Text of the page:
By diluting ACV and topically applying it on the infected area on your skin, there’s a good chance that the infection will die down and its symptoms will be reduced.

This will, of course, depend on the severity of your yeast infection and what stage it’s currently at.

9) Urinary Tract Infections

Because of all the changes your urinary tract goes through during pregnancy, you’re more likely to experience urinary tract infections throughout this period.

If you notice cloudy urine on a frequent basis, that’s one of the most telling signs that you’ve got a UTI.

Note from Dr. Christine Traxler M.D., OB/GYN: “Not every pregnant woman gets the telltale burning you might see with a UTI, so cloudy urine might be your only sign you have one6.”

Consumption of apple cider vinegar can slow down a urinary tract infection’s growth and advance because of the enzymes and useful minerals it contains that fight UTI-related bacteria.

Experts recommend that you mix two teaspoons of ACV in one full glass of water, two times a day, to help in treating your UTI.

10) Improved Sleep

Apple cider vinegar may help you sleep better during pregnancy.

This is especially true for mothers-to-be that experience excessive buildup of secretions and mucus in their nasal passages that make it hard for them to breath through their nose, which in turn causes a decreased quality of sleep.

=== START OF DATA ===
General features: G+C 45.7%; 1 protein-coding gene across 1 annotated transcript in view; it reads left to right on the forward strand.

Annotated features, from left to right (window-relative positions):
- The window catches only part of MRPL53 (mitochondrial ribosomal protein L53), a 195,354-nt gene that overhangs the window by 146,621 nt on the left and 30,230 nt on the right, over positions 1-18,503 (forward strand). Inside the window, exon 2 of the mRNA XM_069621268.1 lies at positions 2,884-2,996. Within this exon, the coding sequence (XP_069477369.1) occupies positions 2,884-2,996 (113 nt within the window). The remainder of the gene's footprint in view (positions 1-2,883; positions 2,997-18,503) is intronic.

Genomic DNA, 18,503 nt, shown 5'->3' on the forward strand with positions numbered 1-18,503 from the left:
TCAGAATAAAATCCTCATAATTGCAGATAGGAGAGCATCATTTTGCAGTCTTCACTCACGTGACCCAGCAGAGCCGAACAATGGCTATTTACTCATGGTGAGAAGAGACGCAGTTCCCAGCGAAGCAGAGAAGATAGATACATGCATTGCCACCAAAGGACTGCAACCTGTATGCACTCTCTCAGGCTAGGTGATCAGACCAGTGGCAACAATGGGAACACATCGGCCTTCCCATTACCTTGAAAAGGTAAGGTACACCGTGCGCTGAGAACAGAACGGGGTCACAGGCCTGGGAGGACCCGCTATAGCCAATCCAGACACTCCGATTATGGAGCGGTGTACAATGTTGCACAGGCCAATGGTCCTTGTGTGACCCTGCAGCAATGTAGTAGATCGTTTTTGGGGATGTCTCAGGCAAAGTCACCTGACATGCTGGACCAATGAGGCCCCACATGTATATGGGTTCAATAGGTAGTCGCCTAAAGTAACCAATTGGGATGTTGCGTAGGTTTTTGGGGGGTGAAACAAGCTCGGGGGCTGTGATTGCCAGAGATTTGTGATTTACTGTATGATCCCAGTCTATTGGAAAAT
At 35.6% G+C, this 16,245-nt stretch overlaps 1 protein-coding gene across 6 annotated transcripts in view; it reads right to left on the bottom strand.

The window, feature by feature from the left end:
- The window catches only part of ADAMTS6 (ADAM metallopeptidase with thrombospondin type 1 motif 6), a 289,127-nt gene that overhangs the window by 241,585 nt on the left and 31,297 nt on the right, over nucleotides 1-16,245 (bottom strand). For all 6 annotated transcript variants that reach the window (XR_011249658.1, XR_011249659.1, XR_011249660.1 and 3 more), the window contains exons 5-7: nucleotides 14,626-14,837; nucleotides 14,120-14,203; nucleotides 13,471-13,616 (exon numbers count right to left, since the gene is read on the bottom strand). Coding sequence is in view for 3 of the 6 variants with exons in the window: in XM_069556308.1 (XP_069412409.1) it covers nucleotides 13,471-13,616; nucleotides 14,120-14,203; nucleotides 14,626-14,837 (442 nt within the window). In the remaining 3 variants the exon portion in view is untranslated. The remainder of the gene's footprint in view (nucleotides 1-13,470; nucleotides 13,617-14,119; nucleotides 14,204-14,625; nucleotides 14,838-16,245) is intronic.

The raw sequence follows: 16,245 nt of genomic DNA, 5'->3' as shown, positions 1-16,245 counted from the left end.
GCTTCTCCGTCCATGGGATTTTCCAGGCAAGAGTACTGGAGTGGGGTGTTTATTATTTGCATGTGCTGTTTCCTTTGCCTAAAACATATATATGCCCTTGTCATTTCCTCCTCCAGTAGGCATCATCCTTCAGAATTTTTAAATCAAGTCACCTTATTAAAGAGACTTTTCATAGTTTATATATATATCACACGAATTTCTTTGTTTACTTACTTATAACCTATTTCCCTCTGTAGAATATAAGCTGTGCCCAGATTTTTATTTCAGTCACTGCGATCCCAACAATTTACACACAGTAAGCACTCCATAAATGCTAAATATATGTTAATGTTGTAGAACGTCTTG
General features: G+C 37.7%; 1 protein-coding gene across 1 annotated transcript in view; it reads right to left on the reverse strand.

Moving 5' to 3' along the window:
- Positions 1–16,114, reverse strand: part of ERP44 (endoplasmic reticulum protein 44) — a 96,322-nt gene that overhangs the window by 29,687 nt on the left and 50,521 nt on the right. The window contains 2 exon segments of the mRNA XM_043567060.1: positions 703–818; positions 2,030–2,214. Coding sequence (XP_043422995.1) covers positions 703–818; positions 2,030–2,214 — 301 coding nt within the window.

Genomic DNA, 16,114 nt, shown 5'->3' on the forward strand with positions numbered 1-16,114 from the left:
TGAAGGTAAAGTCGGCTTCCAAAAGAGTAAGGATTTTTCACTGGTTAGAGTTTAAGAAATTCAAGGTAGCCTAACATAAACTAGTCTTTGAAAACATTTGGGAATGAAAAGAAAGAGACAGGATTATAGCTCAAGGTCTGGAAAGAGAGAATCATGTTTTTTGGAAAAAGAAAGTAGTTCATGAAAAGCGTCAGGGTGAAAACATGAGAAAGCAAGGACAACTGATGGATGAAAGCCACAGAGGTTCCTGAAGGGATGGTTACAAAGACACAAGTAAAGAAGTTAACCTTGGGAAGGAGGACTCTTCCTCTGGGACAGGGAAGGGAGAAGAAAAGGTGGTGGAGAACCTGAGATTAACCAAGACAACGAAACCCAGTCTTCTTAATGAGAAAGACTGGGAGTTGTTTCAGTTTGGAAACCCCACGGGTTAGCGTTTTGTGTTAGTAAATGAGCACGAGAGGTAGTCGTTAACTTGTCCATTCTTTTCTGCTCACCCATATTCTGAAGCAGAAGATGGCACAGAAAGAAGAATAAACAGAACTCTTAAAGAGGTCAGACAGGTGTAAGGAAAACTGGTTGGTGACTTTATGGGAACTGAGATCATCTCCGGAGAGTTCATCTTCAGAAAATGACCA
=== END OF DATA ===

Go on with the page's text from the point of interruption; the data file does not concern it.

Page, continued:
Apple cider vinegar is rich in anti inflammatory properties that work on thinning the mucus and reducing sinus swelling.

11) Regulated Blood Pressure

It goes without saying that you should be extra careful about your blood pressure levels during pregnancy, both for your own sake and that of the baby you’re carrying.

The acetic acid that apple cider vinegar contains suppresses an enzyme in the body called renin, which is responsible for rise in blood pressure levels.

12) Improved Blood Circulation

Proper and efficient blood circulation is also very important during pregnancy, as this will ensure your baby gets all the oxygen and nutrients they need throughout this period of time.

Pregnant women tend to experience poor blood circulation more than non-pregnant women, which shows when complaints are made and questions are asked about why their hands and feet are swelling.

Apple cider vinegar contains properties that makes your blood flow smoother, this minimizing the chances of you experiencing swelling.

What About Supplements?

Many pregnant women are not comfortable with the idea of drinking apple cider vinegar and would much rather take it in its supplement form instead, often believing that taking this ingredient in the form of a supplement is a much safer option.

However, taking apple cider vinegar supplements in tablet, capsule or pill form is not a good idea most of the time – regardless of whether you’re doing so during pregnancy or not.